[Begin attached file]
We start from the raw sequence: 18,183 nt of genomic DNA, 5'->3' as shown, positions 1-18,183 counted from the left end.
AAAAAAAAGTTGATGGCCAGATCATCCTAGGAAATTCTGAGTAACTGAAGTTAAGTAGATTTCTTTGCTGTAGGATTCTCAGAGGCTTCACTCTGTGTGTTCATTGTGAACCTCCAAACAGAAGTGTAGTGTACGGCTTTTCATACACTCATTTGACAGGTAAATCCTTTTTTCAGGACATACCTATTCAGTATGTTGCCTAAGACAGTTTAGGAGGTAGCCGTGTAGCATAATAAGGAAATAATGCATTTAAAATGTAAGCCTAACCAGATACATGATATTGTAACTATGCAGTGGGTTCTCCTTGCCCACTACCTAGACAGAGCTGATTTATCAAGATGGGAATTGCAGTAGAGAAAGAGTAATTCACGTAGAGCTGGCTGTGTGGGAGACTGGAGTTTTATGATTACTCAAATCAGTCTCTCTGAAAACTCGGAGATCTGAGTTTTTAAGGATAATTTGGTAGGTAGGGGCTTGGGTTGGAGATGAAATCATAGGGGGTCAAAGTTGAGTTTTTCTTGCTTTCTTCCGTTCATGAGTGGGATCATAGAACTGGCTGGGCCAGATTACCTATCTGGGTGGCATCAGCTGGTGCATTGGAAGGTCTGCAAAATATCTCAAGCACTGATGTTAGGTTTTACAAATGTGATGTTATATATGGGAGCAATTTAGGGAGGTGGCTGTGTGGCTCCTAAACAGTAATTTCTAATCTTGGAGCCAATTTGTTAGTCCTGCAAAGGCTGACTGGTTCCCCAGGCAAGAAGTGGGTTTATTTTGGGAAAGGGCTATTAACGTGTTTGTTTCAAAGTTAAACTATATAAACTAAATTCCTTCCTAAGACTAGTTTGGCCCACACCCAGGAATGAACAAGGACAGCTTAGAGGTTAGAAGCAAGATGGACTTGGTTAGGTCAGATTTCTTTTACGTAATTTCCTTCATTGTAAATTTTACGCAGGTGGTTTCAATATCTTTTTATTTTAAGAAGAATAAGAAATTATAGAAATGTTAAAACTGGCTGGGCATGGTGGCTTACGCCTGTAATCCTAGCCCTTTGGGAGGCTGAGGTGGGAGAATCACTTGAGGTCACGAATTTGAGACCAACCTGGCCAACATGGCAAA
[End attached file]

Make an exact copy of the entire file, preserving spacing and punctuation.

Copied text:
We start from the raw sequence: 18,183 nt of genomic DNA, 5'->3' as shown, positions 1-18,183 counted from the left end.
AAAAAAAAGTTGATGGCCAGATCATCCTAGGAAATTCTGAGTAACTGAAGTTAAGTAGATTTCTTTGCTGTAGGATTCTCAGAGGCTTCACTCTGTGTGTTCATTGTGAACCTCCAAACAGAAGTGTAGTGTACGGCTTTTCATACACTCATTTGACAGGTAAATCCTTTTTTCAGGACATACCTATTCAGTATGTTGCCTAAGACAGTTTAGGAGGTAGCCGTGTAGCATAATAAGGAAATAATGCATTTAAAATGTAAGCCTAACCAGATACATGATATTGTAACTATGCAGTGGGTTCTCCTTGCCCACTACCTAGACAGAGCTGATTTATCAAGATGGGAATTGCAGTAGAGAAAGAGTAATTCACGTAGAGCTGGCTGTGTGGGAGACTGGAGTTTTATGATTACTCAAATCAGTCTCTCTGAAAACTCGGAGATCTGAGTTTTTAAGGATAATTTGGTAGGTAGGGGCTTGGGTTGGAGATGAAATCATAGGGGGTCAAAGTTGAGTTTTTCTTGCTTTCTTCCGTTCATGAGTGGGATCATAGAACTGGCTGGGCCAGATTACCTATCTGGGTGGCATCAGCTGGTGCATTGGAAGGTCTGCAAAATATCTCAAGCACTGATGTTAGGTTTTACAAATGTGATGTTATATATGGGAGCAATTTAGGGAGGTGGCTGTGTGGCTCCTAAACAGTAATTTCTAATCTTGGAGCCAATTTGTTAGTCCTGCAAAGGCTGACTGGTTCCCCAGGCAAGAAGTGGGTTTATTTTGGGAAAGGGCTATTAACGTGTTTGTTTCAAAGTTAAACTATATAAACTAAATTCCTTCCTAAGACTAGTTTGGCCCACACCCAGGAATGAACAAGGACAGCTTAGAGGTTAGAAGCAAGATGGACTTGGTTAGGTCAGATTTCTTTTACGTAATTTCCTTCATTGTAAATTTTACGCAGGTGGTTTCAATATCTTTTTATTTTAAGAAGAATAAGAAATTATAGAAATGTTAAAACTGGCTGGGCATGGTGGCTTACGCCTGTAATCCTAGCCCTTTGGGAGGCTGAGGTGGGAGAATCACTTGAGGTCACGAATTTGAGACCAACCTGGCCAACATGGCAAA